What happened to my BlackBerry?

Sub-title: 
Computer scientist addresses RIM outage

Writer Anjum Nayyar talked with computer science professor Eyal de Lara about the technological issues surrounding the recent failure of BlackBerry mobile devices.

1. In terms of the recent BlackBerry outage, the terms are very confusing.  What is the difference between a switching or routing problem and an engineering problem?

RIM is being very cryptic. A switching problem is a hardware problem. They are running a large network with many incoming links. RIM’s data centre has connections to all mobile carriers. When people use their BlackBerry to send a message, the message is first delivered to the cell phone provider; the provider forwards it to RIM, then RIM switches it to the intended recipient.  When looking at the problem there are two issues:  One is the underlying network. Think of it as a set of pipes that connect the world.  In creating a message in the U.K. and sending it through intermediate routers or switches to the U.S., there’s a set of cables and set of switches that lets you do that. If one of those switches goes down then a path is then broken. That is a network issue.
 
At the same time, when I send a message, they actually need to do some processing. They need to figure out who that message is supposed to be sent to. That’s what RIM is referring to as an engineering problem or an infrastructure problem. Basically the software that specifically runs BBM has to process each one of the messages.

2. Why is it taking so long for BlackBerry to determine the cause of the outage?

They’re running a large distributed system. They have 70 million users, it’ s a lot of users and a lot of data and a lot of equipment spread out in a bunch of data centres throughout the world. It’s a complex system. It seems that’s one of the problems they’re having.

When the system started failing, they actually started batching or storing messages. From what I can figure out, a switch went down in the U.K., the structure was not able to forward messages.  Instead of dropping the messages they stored them in the hope the switch would come up and they could deliver them in them eventually. When network connectivity was re-established and they tried to clear the backlog, the system failed. This is an educated guess on my part.

3. How is it possible that the crash of servers at a facility in the U.K. can cause such a backlog of email messages? Can you shed some light on this?

It’s a very connected world. It basically tells you that the U.K. is a hub for all of their European operations. People in the U.K. send messages to people in America. Even consumers use BBM to talk to their friends in different countries and different continents.  So they had a backlog and as they were trying to clear the backlog, the system failed.

4. Some reports also mention that a backup also failed in this outage; how common is that?

They have a switch which is a core switch. It’s basically a big piece of hardware, which in this case connects Europe with the rest of the world. It’s a very important piece of infrastructure. The way you engineer the system is that you assume that the hardware is reliable but that it will fail once in a while. So you add second switch as a backup so if the first one fails, you can very quickly replace it with the one that’s on standby so the disruption is minimal. This is common practice. In this particular case both switches failed.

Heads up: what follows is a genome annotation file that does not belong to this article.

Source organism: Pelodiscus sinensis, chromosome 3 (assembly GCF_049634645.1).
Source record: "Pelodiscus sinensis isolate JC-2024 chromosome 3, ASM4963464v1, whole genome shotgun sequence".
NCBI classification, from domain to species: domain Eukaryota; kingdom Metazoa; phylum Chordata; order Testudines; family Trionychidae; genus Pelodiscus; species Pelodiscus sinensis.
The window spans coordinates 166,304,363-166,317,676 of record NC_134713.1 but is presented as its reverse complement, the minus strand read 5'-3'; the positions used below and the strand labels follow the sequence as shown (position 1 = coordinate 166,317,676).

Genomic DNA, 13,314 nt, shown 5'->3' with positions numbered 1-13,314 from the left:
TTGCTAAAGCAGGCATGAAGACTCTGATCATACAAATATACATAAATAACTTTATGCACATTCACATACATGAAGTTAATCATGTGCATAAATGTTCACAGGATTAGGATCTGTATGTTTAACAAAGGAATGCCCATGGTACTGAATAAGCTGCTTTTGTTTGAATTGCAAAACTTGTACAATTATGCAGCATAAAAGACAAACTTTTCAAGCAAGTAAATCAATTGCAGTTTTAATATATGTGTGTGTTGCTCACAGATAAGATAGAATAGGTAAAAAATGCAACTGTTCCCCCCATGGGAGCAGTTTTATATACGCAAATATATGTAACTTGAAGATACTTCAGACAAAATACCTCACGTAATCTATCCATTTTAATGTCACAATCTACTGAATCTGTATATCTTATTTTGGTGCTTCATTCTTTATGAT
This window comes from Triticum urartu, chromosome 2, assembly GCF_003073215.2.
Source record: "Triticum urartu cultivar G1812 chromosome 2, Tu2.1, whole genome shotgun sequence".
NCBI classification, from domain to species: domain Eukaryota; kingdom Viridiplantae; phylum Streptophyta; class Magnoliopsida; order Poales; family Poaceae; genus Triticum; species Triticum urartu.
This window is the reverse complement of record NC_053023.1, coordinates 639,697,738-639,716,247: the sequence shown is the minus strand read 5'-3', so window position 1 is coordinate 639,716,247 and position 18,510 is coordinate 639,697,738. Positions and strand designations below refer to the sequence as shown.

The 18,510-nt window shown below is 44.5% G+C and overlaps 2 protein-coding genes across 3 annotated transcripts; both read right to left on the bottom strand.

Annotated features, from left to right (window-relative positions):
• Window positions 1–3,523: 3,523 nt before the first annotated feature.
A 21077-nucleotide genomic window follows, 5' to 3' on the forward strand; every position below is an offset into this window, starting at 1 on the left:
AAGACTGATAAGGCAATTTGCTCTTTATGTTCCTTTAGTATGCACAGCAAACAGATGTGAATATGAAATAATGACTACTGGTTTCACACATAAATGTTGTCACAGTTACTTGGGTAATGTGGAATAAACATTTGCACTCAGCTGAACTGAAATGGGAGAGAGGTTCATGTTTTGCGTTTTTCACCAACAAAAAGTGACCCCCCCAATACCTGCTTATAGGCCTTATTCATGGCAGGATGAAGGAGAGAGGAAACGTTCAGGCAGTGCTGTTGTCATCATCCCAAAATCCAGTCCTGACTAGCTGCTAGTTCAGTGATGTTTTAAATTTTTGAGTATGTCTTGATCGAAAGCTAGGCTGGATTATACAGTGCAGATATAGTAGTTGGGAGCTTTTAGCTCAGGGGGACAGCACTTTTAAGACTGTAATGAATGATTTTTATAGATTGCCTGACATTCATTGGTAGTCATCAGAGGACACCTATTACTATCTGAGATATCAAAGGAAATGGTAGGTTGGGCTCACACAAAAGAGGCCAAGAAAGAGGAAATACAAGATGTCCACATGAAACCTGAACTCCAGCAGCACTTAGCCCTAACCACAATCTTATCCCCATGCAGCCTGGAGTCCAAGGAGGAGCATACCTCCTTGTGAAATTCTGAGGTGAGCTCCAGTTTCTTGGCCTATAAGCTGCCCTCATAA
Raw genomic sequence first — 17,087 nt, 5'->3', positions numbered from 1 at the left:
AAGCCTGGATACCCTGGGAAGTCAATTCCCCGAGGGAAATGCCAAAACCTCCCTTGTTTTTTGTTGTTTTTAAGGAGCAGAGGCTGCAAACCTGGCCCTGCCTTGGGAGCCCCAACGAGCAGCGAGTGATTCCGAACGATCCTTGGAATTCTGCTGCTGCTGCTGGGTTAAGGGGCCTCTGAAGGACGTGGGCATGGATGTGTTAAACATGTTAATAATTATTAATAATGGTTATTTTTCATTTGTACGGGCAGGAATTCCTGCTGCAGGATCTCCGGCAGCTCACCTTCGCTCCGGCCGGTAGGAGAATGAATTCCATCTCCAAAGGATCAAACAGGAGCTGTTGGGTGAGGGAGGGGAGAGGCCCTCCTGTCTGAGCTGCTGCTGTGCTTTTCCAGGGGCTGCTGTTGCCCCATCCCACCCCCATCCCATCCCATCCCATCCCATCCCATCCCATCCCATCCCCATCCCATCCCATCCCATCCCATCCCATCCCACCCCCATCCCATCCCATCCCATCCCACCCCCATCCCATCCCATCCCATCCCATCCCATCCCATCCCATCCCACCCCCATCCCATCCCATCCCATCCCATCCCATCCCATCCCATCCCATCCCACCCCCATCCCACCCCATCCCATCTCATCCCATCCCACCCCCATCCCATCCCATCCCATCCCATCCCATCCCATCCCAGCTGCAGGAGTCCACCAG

5. Can you talk about how the BlackBerry technology differs from the system used by an iPhone or other android phones?

BlackBerry belongs on two different networks. They have a consumer network and a business network, so email and corporate applications are segregated into two different systems. Android and iPhones don’t do that. For BlackBerry users, it appears that corporate users saw less of a disruption. The business users were really not affected.

6. Can an outage like this occur again, and what technology or measures would it take to prevent it?

Yes, absolutely it can occur again. What measures can they take? It depends on what the problem was in the first place. They have to figure out why their recovery process failed and brought the whole network down. It might very well be that whatever applications they’re using to handle the data, couldn’t’ handle the sudden spike. If that’s the case they have to change that.  But if it happens again, it will happen because a different component failed. My guess is RIM knows they have this problem and they’ll fix it, but there’s no guarantee that there are no problems somewhere else in the network.
 
One thing to know is that this doesn’t just apply to BlackBerry. It‘s true of any network. A few years ago we had that huge disruption in the electrical system in Ontario and the northeast U.S. That’s an example of a network going down. These are very complex systems and they’re engineered to deal with any problem we can think of, but once in a while there are conditions that are highly unlikely to happen that do happen.